When Fremantle Hospital Emergency nurse Margaretha Offringa (27) first walked into Tribhuvan University Teaching Hospital (TUTH) in Kathmandu, Nepal, her initial sense of shock soon turned into a proactive approach towards responsible nursing. Sponsored by the International Skills and Training Institute in Health (ISTIH) and with the support of her colleague Associate Professor Chris Curry, an ISTIH Medical Advisory Committee member, Ms Offringa’s five years nursing experience and staff development presentation skills proved invaluable to train staff at TUTH, in October 2013.

She assisted in basic nursing training to equip nurses with the skills to perform regular efficient observations and recognise patient signs of deterioration. Ms Offringa says there is a need to train nurses to ensure they have the knowledge and skills to support the doctors. “Professor Curry visits Nepal regularly. He works with doctors and he recognises that nurses and doctors should be able to work together as a team to improve the health system there, and to improve the nurses’ skills will help a lot,” she said.

Her eight hour days consisted of presenting lectures specific for nurses and on-the-floor nursing, demonstrating outcomes-based patient care. “Nothing can prepare you with what to expect. You need to experience it to realise,” she said. “After two weeks, nothing really surprised me – I learnt to expect the unexpected. It was still shocking but it became so visible that things aren’t done as they are done here.”

In Nepal, patient observations are less frequent than in Australian hospitals. It is common for Nepali patient observations to be performed every four hours and, in some areas, not at all. Nepali doctors usually perform more observations than the nurses.

Ms Offringa says that the ISTIH ‘Train the Trainer’ program gave her the opportunity to build a rapport with people from another culture and to understand the importance of gradual changes in respect of different cultural beliefs. “I created a relationship with them and they were so appreciative – I just wanted to do more,” she said. “They want to learn more and they want to change but they don’t know how to do it. There are a lot of unnatural deaths – accidents or a young person dying – people die every day. It’s very familiar to them.”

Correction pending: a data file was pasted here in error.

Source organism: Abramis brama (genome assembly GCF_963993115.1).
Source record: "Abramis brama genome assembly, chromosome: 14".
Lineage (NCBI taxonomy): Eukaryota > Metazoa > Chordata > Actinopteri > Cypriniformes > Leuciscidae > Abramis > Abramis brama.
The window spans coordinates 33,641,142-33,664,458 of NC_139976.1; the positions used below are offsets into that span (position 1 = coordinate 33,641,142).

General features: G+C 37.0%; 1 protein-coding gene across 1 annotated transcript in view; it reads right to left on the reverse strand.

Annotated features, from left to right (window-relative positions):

Ms Offringa gained first-hand experience to recognise the need for vital equipment by TUTH, such as manual ventilators and spinal boards. “It needs to be equipment they can maintain and they have to have the skills to use it as well,” she said.

She was amazed at the family support for hospital patients in Nepal. Family carers often keep family members alive with manual hand ventilators and sleep on the floor next to loved ones. The hospital is for seriously unwell patients because health care is expensive. “Some family members end up selling their land for health care and all the family members pitch in. They do that or else the patient has to die,” Ms Offringa said.

Two more Fremantle Hospital nurses will visit TUTH in January 2014. PowerPoint lectures developed by Ms Offringa will assist with trainer knowledge as a resource to maintain consistent teaching and reinforcement of best nursing practices. “You can only hope for the best. If you do nothing then you can’t expect to move to the next stage,” she said. Ms Offringa intends on revisiting TUTH and hopes to further her studies of emergency nursing.